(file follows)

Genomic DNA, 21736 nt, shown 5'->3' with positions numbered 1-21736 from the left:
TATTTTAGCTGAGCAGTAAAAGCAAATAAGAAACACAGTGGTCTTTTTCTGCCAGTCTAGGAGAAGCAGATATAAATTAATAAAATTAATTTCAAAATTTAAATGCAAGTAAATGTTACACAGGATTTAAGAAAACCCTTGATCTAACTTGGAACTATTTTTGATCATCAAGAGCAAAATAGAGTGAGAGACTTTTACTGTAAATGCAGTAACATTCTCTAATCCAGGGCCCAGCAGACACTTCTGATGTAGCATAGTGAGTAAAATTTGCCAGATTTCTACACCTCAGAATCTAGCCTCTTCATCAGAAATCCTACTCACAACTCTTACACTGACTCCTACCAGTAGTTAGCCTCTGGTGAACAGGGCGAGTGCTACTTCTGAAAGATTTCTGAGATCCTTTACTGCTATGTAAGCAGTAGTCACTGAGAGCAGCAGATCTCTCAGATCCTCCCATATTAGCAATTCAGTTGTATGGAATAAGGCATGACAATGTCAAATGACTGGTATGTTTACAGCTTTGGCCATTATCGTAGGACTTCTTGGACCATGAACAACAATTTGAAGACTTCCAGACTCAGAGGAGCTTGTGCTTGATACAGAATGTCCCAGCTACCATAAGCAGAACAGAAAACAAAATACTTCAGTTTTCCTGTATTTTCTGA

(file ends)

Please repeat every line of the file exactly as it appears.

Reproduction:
Genomic DNA, 21736 nt, shown 5'->3' with positions numbered 1-21736 from the left:
TATTTTAGCTGAGCAGTAAAAGCAAATAAGAAACACAGTGGTCTTTTTCTGCCAGTCTAGGAGAAGCAGATATAAATTAATAAAATTAATTTCAAAATTTAAATGCAAGTAAATGTTACACAGGATTTAAGAAAACCCTTGATCTAACTTGGAACTATTTTTGATCATCAAGAGCAAAATAGAGTGAGAGACTTTTACTGTAAATGCAGTAACATTCTCTAATCCAGGGCCCAGCAGACACTTCTGATGTAGCATAGTGAGTAAAATTTGCCAGATTTCTACACCTCAGAATCTAGCCTCTTCATCAGAAATCCTACTCACAACTCTTACACTGACTCCTACCAGTAGTTAGCCTCTGGTGAACAGGGCGAGTGCTACTTCTGAAAGATTTCTGAGATCCTTTACTGCTATGTAAGCAGTAGTCACTGAGAGCAGCAGATCTCTCAGATCCTCCCATATTAGCAATTCAGTTGTATGGAATAAGGCATGACAATGTCAAATGACTGGTATGTTTACAGCTTTGGCCATTATCGTAGGACTTCTTGGACCATGAACAACAATTTGAAGACTTCCAGACTCAGAGGAGCTTGTGCTTGATACAGAATGTCCCAGCTACCATAAGCAGAACAGAAAACAAAATACTTCAGTTTTCCTGTATTTTCTGA